March 29, 2019

Congress’s and the Trump Administration’s Latest Actions Concerning the Affordable Care Act

Recent activity in Washington underscores extreme differences of opinion about the future of the Affordable Care Act. On March 25, the Department of Justice (DOJ) urged a federal court to strike down the Affordable Care Act in entirety. The next day, the Democratic leadership in the U.S. House of Representatives unveiled new legislation designed to expand the Affordable Care Act and to remove some of the changes made by the Trump Administration.

The Department of Justice’s Position on the Affordable Care Act

Last December, hours before the end of the 2019 open enrollment season for coverage on the Affordable Care Act’s federal Marketplace, a district court judge in Texas ruled that the law’s individual mandate is unconstitutional and, therefore, the entire law is invalid. However, that decision did not take effect and the matter is now on appeal in the Fifth Circuit Court of Appeals. For more information on the background of this case, see Segal Consulting’s December 18, 2018 hot topic.

In its briefs filed in the district court, the DOJ agreed with the state attorneys general from Republican states (and the lower court) that the Affordable Care Act’s individual mandate was unconstitutional. However, the DOJ initially took the position that only provisions in the Affordable Care Act that are closely linked to the mandate had to be struck down.* Under this previous view, the employer shared responsibility provisions, Medicaid expansion and various insurance mandates are separate and would not be struck down merely because the individual mandate penalty was removed.

The new DOJ position is entirely in accord with the position of the attorneys general from Republican states and the lower court: the entire Affordable Care Act must be invalidated if the individual mandate is declared unconstitutional. The change by the DOJ is important because it signals that the Trump Administration will not defend any aspect of the Affordable Care Act in the case.

Many legal experts predict the overbroad decision of the district court will be overturned by the Fifth Circuit. Others think the issue of whether the Affordable Care Act is constitutional will return to the U.S. Supreme Court once again.

It will be several months before a decision is handed down by the Fifth Circuit. The litigants are still filing briefs with the court, which will not render its decision until after oral arguments are held.

The New House Bill

The House bill introduced by Democratic leadership would:

  • Expand premium assistance tax credits** to all people (regardless of household income) and increase the amount of subsidies available to all who qualify for them;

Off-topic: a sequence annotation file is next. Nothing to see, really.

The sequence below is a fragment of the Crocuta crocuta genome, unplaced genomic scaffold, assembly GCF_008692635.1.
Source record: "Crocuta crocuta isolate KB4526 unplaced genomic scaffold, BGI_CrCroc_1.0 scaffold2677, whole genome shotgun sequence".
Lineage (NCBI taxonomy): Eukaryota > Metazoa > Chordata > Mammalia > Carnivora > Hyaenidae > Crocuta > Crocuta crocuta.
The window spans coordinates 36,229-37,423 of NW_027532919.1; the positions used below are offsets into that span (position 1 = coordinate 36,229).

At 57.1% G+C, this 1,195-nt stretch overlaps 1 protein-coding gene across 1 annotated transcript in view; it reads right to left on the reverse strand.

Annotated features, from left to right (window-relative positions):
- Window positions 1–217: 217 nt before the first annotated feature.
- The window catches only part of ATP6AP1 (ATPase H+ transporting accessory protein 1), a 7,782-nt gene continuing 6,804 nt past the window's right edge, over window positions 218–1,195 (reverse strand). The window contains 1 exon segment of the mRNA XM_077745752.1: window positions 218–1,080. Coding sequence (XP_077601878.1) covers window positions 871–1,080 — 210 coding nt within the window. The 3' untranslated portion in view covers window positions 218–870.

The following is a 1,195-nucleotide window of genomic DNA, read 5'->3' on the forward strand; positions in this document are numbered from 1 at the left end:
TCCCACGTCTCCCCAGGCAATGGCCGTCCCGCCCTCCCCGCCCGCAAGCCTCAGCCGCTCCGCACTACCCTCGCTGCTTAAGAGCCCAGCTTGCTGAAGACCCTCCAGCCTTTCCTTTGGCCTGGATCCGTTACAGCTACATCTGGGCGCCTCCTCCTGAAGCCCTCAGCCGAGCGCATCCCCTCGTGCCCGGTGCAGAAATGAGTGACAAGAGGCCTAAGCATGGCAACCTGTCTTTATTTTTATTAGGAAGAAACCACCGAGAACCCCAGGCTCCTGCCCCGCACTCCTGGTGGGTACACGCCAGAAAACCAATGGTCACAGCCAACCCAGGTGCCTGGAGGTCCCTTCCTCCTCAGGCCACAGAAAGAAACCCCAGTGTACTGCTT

• Address the “glitch” in the law that keeps an employee’s family members from getting a premium assistance tax credit if the cost of employee-only coverage is considered “affordable”;
  • Create a federally funded reinsurance program to help insurers in the individual market with high-cost claimants;
  • Prohibit the Departments of Labor, Treasury, and Health and Human Services (HHS) from implementing recent rulemakings on short-term limited duration insurance and Association Health Plans***;
  • Require HHS to fund the federal Marketplace outreach and the navigator program that assists people trying to enroll in Marketplace plans;
  • Prohibit HHS from allowing states to relax Affordable Care Act rules by using the Administration’s state waiver rules;
  • Provide federal funding to states that initially declined to set up their own Exchanges but would like to do so now.

While this bill (or parts of it) are likely to pass the House of Representatives, its prospects in the U.S. Senate are less clear.

No Immediate Implications for Plan Sponsors

Plan sponsors are not required to take any action now. The case will continue in the courts for some time and Congress is far from enacting legislation affecting the Affordable Care Act.

Segal will provide updates as needed.

 

* Those provisions concerned guaranteed issue, community rating and the limitations on preexisting conditions, among others.

** As a reminder, individuals who purchase coverage through the federal Marketplace or a state Exchange are eligible for a premium assistance tax credit (also known as a “subsidy”) if their household income is least 100 percent of the federal poverty line for their family size, but is not more than 400 percent of the federal poverty line. In general, a person who is eligible for employment-based health coverage will not qualify for the premium assistance tax credit, unless the group coverage is unaffordable or does not meet the 60 percent minimum value test. A plan meets the 60 percent minimum value test if it is expected to pay, on average, at least 60 percent of claims costs and provides substantial coverage of inpatient hospital services and physician services.

*** An Association Health Plan is a type of Multiple Employer Welfare Arrangement.

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Kathryn L. Bakich

Kathryn L. Bakich

SVP, National Health Compliance Practice Leader

Joanne Hustead

Joanne Hustead

SVP, Deputy Practice Leader, National Health Compliance Practice